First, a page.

Colorado delegation urges Obama to consult Congress on Syria


From left to right: Rep. Cory Gardner, R-Yuma; Rep. Scott Tipton, R-Cortez; Rep. Mike Coffman, R-Aurora; Rep. Jared Polis, D-Boulder; Rep. Ed Perlmutter, D-Golden.

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DENVER — Three Colorado Republican congressman have signed onto a letter urging President Barack Obama not to authorize military action againt Syria before consulting Congress first.

Reps. Mike Coffman of Aurora, Cory Gardner of Yuma and Scott Tipton of Cortez, all Republicans, are among more than 100 members of Congress — many of them, among the most conservative members of the House GOP caucus — signed onto the letter from Rep. Scott Rigell, R-Virginia.

“While the Founders wisely gave the Office of the President the authority to act in emergencies, the foresaw the need to ensure public debate — and active engagement of Congress — prior to committing U.S. military assets,” the letter states.

“Engaging our military in Syria when no direct threat to the United States exists and without prior congressional authorization would violate the separation of powers that is clearly delinieated in the Constitution.”

Interestingly, many Democratic members of Congress agree with their conservative counterparts.

Rep. Jared Polis, D-Boulder, who voted against funding the Afghanistan war in 2009, declined to say whether Obama should attack Syria; however, he agrees that he should consult with Congress first.

“This proposal is very new to us, and I would hope that members of Congress would take the time to hear the case and the president and hear the other side before offering poorly informed opinions,” Polis told POLITICO Wednesday. “I would hope that we will all have a classified briefing on this either in an emergency briefing or upon our return to Washington.”

And Thursday afternoon, Rep. Diana DeGette, D-Denver, informed reporters that she had signed on to a different letter from over 50 Democrats also urging the president to wait for Congress.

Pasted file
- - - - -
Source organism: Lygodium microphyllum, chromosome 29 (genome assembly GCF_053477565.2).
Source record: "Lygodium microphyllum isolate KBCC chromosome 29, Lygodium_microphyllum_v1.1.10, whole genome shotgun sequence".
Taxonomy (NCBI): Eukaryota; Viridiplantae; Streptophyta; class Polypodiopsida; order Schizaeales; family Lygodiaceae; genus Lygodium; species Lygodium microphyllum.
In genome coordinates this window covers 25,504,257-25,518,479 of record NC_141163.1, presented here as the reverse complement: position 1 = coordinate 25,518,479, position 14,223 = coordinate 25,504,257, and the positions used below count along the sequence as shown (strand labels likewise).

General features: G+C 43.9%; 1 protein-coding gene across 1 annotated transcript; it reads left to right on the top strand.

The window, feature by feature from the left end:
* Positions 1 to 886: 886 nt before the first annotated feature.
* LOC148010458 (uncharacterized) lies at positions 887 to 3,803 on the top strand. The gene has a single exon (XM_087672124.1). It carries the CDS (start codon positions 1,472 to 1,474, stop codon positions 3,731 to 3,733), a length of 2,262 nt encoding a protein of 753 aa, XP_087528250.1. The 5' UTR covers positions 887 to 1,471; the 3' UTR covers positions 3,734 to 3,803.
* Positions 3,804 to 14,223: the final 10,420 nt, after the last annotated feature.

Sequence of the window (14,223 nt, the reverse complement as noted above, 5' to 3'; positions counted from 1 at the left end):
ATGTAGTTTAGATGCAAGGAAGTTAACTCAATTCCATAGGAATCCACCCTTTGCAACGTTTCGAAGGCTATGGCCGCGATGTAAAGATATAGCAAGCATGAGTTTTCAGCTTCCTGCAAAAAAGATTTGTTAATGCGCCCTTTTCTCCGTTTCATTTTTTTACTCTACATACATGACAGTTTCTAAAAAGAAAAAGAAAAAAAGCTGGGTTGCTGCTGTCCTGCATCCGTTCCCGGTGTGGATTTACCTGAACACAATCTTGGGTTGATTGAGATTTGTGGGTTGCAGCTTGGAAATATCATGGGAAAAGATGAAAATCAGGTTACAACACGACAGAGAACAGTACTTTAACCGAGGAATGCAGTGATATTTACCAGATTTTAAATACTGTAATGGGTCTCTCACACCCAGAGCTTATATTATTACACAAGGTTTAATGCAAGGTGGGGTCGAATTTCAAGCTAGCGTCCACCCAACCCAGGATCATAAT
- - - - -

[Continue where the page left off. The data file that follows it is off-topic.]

After an apparent chemical weapons attack by Syrian President Bashar al-Assad against hundreds of civilians, the White House is likely to take some sort of military action.

But just a decade removed from President Bush’s decision to go to war in Iraq based largely on falty intelligence, the country is deeply skeptical about being drawn into another long, sectarian conflict in the Middle East.

Hence, the growing chorus of Republicans and Democrats encouraging the president not to do anything without their approval.

“If the allegations that the regime in Syria used chemical weapons are proved true, then this violation of human rights must be taken very seriously,” said Gardner. “President Obama must not act unilaterally, Congress must approve any military action. If this means Congress return to session immediately, then so be it.”

Consider: the similarity among the official statements from Gardner and most of his congressional colleagues.

“There is no scenario in which the use of chemical weapons on innocent civilians is acceptable, and I’m deeply troubled by reports that this has occurred in Syria,” said Tipton. “As the President considers the course of action to respond to this developing situation, I encourage him to fulfill his obligation to consult with Congress before authorizing the use of military force, and explain the reasons for proposed actions to the American people.”

Along the same lines, a spokeswoman for Rep. Ed Perlmutter, D-Golden, tells FOX31 that “he thinks there should be targeted military action against Syria to prevent further atrocities and the use of chemical weapons in the future” but also “would like members of Congress to hear from the President about what the options and plans are.”

Coffman, an Iraq War veteran who signed the letter urging the president to consult Congress, believes that the president’s likeliest military strategy is the right one.

“I think we ought to send a clear and decisive message to Assad that [the use of chemical weapons] is unacceptable,” Coffman told FOX31 Denver Wednesday. “And I think the president is right in considering a limited strike that would target their infrastructure or even destroying the chemical munitions of the regime. But going beyond that, I think, would be a terrible mistake.

“I don’t think Americans fully understand that this conflict is really a sectarian conflict that is really intractable. And, ultimately, if the Assad regime falls, there could emerge a new regime that’s potentially worse.

“The best organized elements of the opposition are al Qaeda units.”

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